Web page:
Kentuckians may cling to their landlines when it comes to telephones.
But they are clinging in fewer numbers as the state and the world shift to cell phones and the digital age.
And some key players, including Kentucky’s U.S. Rep. Hal Rogers, a Somerset Republican, are speaking up about the pressing need to expand high-speed, Internet broadband throughout the state, an expansion the congressman has taken to calling the “Super I-Way.”
So the state legislature should give serious consideration to a bill that would allow telephone carriers to scale back investment in landlines so, the carriers claim, they can invest more money in newer technology and better wireless service statewide.
Senate Bill 99, better known as the “AT&T Bill,” for the telecommunication giant’s aggressive lobbying in past years, has passed the Senate and is now before the House, which has killed it for the past several years.
House Speaker Greg Stumbo, a Prestonsburg Democrat, has been critical of past versions of the bill, believing it could cause people — especially in rural areas — to lose landline service they have depended on for decades. Corporate backers of the bill didn’t help through what consumer advocate Tom FitzGerald described as the “robo-call and astroturf” campaigns of past years.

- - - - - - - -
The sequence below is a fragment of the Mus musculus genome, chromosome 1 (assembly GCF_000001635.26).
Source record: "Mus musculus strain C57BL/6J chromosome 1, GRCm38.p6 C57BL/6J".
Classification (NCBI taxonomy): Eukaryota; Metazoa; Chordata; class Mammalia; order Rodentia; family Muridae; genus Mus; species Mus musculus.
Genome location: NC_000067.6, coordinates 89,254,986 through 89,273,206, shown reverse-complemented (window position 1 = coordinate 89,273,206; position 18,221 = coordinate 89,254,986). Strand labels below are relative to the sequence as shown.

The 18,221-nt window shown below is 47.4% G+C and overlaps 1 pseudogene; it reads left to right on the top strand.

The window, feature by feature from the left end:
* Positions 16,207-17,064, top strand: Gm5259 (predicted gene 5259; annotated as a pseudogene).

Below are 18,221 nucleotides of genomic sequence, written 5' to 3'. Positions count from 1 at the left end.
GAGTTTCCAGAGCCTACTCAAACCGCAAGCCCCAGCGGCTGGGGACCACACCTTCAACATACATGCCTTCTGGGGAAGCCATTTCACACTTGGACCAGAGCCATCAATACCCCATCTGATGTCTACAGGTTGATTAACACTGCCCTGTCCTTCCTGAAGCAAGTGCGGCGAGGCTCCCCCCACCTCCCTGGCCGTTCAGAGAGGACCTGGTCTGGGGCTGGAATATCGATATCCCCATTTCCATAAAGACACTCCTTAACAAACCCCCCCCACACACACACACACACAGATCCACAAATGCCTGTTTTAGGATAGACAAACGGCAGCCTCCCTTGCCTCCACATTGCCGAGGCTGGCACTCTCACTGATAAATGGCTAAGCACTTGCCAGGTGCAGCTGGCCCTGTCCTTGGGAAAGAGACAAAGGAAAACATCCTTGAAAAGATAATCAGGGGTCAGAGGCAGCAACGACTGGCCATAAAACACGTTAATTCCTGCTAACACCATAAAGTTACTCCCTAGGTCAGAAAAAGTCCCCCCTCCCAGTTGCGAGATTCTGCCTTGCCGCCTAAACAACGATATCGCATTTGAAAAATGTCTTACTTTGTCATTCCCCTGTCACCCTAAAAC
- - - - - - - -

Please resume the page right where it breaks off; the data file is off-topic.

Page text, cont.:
But Hood Harris, the new president of AT&T Kentucky, said the bill has been modified to add protections to people who wish to keep landline service in rural areas. But it also would relieve AT&T and other carriers of the obligation to provide new landline service and allow them to offer wireless or Internet services in some areas.
And that, he claims, would allow AT&T to reallocate funds to invest in new and better technology while continuing to serve existing customers, commenting, “It is not our intent to hurt customers.”
Stumbo, while skeptical, allows that the bill is “getting better.”
For that reason, it deserves a hearing before the House Economic Development Committee, where it has been assigned, and, if it is approved by the committee, deserves a vote on the House floor.
The technology is complex and the details can be mind-numbing. Critics, including Mr. FitzGerald and AARP of Kentucky, worry it could hurt service for rural and elderly customers.
But SB 99 deserves a fair hearing as Kentucky seeks to evolve from Butcher Holler, in the words of Rep. Rogers, into “Silicon Holler.”
— Courier-Journal, Louisville